This is the twenty-sixth in a series of interviews with each of the Sondheim Award Semifinalists. Kyle is one of seven finalists, whose work will be on exhibit at the Walters Art Museum June 21 to August 17; remaining semifinalists with be exhibited at the Decker, Meyerhoff and Pinkard Galleries at MICA  July 17 to August 3, 2014.

Name: Kyle Tata
Age: 24
Current Location: Charles Village
Hometown: Baltimore,MD
School: Maryland Institute College of Art, BFA


Current favorite artists or artwork: Too many to list… Constant all time favorites:Christopher Williams, Paul Sietsema, Joachim Koester, Jill Magid, Michael Asher, Allen Sekula, Dan Graham, Tom Burr, Lewis Baltz, James Welling. Artists I am currently really into: Carl Gunhouse, Daniel Shea, Christopher Rodriguez, Sam Falls, Alex De Corte. Some of my awesome friends from Baltimore that inspire me every day: James Bouché, John Bohl, Andrew Liang, Ryan Syrell, Ginevra Shay, Elle Perez, Val Karuskevich.

What is your day job? How do you manage balancing work with studio time with your life? I currently work part time as the photography instructor at Baltimore School for the Arts teaching high school classes in darkroom and digital photography, as well as a few other part time jobs. I am lucky to have a job that allows me to constantly think about art and photography. It is also great to be able to teach analog darkroom photography on a high school level to students who have never had the experience before of printing their own work in a darkroom. Film photography is such a great medium and I’m so thankful that Baltimore School for the Arts continues to have a functioning darkroom.

How would you describe your work, and your studio practice? My work is often conceptually based projects that result in a photographic series, sometimes the end product of that series will be a book, a photographic installation, or both. As of late I have been trying to create work that does not have a true end product but instead can simultaneously exist in many different formats. My photography recently has becoming more abstract but is based on specific materials that relate to 20th century Modernism and its relation to architecture. I am very interested in the role that abstraction plays in everyday domestic life.


What part of artmaking to you like or enjoy the most? The least? I often get too caught up in theory and concept before I even start a piece and sometimes that hinders me from actually creating a physical object. The part I enjoy the most has to be the grey area after the series of work has transitioned from simply being an idea in my sketchbook to something that occupies real space but before the series is complete. I have a hard time finishing a series completely, I am constantly going back into past work and revising it.

What research do you do for your art practice? A lot of my projects deal with some sort of cultural history, so I do tend to do lot of time looking up specific historical events and topics in libraries and online before I actually start making a work. I consider artistic research to be a very important aspect of my practice.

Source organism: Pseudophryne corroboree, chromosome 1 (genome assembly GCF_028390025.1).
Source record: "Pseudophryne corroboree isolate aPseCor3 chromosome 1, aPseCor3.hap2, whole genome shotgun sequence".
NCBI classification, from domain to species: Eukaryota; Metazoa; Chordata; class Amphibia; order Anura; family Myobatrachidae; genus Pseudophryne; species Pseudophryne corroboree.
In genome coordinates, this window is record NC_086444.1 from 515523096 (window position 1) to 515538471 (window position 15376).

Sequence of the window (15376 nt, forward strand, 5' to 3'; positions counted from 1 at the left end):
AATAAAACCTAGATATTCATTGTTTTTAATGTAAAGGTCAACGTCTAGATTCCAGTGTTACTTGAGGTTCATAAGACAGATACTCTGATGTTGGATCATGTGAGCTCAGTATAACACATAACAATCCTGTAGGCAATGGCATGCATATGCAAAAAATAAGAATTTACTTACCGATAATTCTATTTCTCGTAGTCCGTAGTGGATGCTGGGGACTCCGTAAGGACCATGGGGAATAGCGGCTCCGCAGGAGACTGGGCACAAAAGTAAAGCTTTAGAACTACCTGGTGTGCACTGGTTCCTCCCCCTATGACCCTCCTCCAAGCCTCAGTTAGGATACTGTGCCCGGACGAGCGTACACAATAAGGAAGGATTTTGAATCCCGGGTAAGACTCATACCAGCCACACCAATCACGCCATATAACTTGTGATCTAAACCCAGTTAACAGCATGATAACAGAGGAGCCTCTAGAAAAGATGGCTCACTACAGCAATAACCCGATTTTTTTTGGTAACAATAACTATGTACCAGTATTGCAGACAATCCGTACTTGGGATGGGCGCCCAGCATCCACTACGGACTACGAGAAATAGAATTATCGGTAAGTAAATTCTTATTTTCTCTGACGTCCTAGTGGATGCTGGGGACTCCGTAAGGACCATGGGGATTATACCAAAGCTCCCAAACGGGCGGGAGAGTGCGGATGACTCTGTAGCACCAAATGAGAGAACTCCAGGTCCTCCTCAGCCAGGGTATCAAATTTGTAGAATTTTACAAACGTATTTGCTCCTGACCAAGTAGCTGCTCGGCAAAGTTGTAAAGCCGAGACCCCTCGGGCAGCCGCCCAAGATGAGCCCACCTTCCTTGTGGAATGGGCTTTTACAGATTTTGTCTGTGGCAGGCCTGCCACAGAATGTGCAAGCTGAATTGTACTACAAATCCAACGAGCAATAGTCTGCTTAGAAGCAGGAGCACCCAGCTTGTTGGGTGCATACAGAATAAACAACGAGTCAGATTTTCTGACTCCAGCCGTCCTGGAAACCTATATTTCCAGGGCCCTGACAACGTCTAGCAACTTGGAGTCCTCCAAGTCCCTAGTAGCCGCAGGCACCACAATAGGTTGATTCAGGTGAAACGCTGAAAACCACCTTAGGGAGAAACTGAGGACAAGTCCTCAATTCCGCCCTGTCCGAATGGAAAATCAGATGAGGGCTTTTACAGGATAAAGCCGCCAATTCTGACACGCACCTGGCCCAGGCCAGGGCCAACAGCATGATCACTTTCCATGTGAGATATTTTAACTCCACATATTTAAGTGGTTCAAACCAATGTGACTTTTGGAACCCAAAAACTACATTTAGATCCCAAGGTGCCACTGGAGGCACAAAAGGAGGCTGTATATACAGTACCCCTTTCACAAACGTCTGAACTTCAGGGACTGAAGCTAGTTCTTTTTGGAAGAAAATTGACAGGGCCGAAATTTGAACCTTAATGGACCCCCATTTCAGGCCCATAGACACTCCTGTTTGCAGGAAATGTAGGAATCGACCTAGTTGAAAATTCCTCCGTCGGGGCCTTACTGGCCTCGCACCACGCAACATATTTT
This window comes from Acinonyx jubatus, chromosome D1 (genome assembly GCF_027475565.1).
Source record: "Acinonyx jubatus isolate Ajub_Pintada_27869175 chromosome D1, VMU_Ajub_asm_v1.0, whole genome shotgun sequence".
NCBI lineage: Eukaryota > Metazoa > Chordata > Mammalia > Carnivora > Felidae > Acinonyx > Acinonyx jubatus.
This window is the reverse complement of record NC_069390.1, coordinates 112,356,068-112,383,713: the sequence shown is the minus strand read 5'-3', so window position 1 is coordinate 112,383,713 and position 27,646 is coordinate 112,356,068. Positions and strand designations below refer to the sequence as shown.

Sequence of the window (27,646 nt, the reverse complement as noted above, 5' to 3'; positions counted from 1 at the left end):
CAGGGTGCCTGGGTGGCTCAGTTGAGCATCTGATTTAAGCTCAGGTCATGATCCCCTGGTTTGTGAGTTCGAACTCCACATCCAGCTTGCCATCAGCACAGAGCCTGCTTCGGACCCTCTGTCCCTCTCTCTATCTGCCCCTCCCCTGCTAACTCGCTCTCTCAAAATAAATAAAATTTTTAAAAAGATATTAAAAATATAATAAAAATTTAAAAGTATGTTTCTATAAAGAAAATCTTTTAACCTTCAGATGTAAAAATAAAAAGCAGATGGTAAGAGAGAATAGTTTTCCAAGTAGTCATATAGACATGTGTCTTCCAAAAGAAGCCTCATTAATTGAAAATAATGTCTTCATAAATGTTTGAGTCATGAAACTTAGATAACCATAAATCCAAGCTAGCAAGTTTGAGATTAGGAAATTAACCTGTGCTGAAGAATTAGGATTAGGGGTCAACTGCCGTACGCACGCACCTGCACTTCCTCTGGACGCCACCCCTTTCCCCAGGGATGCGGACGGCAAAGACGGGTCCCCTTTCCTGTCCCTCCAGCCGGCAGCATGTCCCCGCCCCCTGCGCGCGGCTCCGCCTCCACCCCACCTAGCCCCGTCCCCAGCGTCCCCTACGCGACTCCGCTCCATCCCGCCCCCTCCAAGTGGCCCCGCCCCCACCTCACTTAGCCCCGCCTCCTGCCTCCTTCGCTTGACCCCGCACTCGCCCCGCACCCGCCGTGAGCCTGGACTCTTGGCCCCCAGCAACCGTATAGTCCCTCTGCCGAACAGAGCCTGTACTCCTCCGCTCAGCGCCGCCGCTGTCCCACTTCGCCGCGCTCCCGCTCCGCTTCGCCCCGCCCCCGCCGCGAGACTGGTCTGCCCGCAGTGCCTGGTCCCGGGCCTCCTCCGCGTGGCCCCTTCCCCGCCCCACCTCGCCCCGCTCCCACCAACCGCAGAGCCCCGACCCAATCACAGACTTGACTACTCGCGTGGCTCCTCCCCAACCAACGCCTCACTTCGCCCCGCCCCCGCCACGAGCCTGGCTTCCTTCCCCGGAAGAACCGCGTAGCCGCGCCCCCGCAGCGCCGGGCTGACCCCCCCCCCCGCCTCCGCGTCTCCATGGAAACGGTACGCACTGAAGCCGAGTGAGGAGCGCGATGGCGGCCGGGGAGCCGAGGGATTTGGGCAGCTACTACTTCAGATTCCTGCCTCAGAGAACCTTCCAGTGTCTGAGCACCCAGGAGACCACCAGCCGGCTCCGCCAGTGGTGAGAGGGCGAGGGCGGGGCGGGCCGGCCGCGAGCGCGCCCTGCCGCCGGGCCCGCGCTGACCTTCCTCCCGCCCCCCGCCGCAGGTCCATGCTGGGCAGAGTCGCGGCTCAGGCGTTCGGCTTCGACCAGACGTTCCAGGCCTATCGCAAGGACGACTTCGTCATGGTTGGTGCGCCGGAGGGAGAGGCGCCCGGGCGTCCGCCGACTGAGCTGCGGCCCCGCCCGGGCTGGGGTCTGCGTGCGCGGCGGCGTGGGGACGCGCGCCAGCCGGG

What books have you read lately you would recommend? Movies? Television? Music? I’ve recently read “Draw it with your Eyes Closed: The Art of the Art Assignment” and it definitely has made me think more critically about my approach as an art teacher. As for music, I’ve had the new St. Vincent and Future Islands albums in heavy rotation lately. I have an addiction to buying artist books and exhibition catalogues, I recently got Sara Cwynar’s Encyclopedia of Kitsch which is a fantastic photography/artist’s book with a completely unique design.

Do you ever get in creative dry spells, and if so, how do you get out of them? I feel that I constantly shift between phases of complete stagnation to periods of intense work and production. When I get in a dry spell I try to force myself simply work on anything to keep my hands busy even if that work doesn’t actually lead to a complete finish project, it helps me to start something new.

How do you challenge yourself in your work? Lately I’ve been trying to force myself to incorporate new media in my artwork and not simply continue a formula. My newest work is probably the least traditional photographic work that I’ve done in a long time and visually is much more aligned with abstract painting than straight forward photography. One of the hardest things to do as an artist is to constantly push your practice and not get not let the work become too predictable .

What is your dream project? I know this isn’t what is meant by this question, but lately I have been having dreams about making artwork that doesn’t actually exist in real life. It has been weird to visualize what artwork my subconscious wants to make compared to my actual work. Sometimes the work in the dreams is pretty close to real life but other times it has been really strange and unlike anything I’ve done before.

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